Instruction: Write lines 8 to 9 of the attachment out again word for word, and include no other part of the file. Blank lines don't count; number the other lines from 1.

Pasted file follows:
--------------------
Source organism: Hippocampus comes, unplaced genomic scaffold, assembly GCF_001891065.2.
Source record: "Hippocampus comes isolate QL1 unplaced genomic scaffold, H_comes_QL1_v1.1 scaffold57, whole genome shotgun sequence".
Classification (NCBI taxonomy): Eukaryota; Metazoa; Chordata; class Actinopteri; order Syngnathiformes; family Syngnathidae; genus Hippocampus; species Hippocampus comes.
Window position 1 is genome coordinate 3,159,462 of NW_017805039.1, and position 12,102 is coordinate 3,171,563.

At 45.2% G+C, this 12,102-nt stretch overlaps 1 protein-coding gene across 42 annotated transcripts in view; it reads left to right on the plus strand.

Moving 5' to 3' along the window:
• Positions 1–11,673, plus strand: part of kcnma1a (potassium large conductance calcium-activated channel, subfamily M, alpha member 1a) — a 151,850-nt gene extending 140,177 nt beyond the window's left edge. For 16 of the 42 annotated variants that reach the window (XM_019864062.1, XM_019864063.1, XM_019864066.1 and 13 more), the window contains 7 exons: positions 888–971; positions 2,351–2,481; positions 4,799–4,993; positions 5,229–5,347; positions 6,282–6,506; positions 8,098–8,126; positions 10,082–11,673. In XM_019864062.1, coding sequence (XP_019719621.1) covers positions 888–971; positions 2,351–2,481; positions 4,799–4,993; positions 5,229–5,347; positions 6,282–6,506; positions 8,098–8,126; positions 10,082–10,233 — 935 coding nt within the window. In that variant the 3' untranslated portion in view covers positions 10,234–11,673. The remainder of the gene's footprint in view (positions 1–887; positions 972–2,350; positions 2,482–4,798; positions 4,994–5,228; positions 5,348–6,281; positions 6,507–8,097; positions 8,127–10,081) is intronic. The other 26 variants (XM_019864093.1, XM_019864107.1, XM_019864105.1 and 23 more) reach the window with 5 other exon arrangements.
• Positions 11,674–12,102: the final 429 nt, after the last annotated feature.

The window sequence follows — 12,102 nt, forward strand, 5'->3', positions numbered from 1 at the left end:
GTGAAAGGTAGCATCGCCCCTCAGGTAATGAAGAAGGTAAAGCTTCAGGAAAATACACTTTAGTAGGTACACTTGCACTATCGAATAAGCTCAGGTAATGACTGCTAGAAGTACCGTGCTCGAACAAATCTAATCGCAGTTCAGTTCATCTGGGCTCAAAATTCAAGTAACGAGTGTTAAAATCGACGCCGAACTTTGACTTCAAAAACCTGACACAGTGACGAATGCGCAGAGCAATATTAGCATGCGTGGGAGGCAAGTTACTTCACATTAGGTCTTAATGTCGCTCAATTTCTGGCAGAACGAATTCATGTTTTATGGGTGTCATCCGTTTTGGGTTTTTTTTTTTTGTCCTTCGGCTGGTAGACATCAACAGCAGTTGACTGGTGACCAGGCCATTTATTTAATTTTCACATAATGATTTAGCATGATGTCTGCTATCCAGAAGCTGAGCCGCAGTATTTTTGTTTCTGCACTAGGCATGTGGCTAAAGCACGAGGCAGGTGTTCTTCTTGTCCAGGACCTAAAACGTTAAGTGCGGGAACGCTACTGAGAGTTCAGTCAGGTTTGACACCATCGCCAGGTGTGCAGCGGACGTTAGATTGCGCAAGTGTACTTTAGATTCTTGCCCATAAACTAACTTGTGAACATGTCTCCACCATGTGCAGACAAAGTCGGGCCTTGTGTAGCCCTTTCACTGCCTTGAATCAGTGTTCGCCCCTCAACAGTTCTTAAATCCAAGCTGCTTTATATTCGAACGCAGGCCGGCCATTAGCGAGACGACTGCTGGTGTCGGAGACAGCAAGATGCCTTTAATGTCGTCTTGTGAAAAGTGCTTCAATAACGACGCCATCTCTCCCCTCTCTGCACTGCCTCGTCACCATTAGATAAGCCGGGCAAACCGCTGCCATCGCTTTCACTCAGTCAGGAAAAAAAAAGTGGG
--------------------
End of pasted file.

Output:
• Positions 11,674–12,102: the final 429 nt, after the last annotated feature.

The window sequence follows — 12,102 nt, forward strand, 5'->3', positions numbered from 1 at the left end: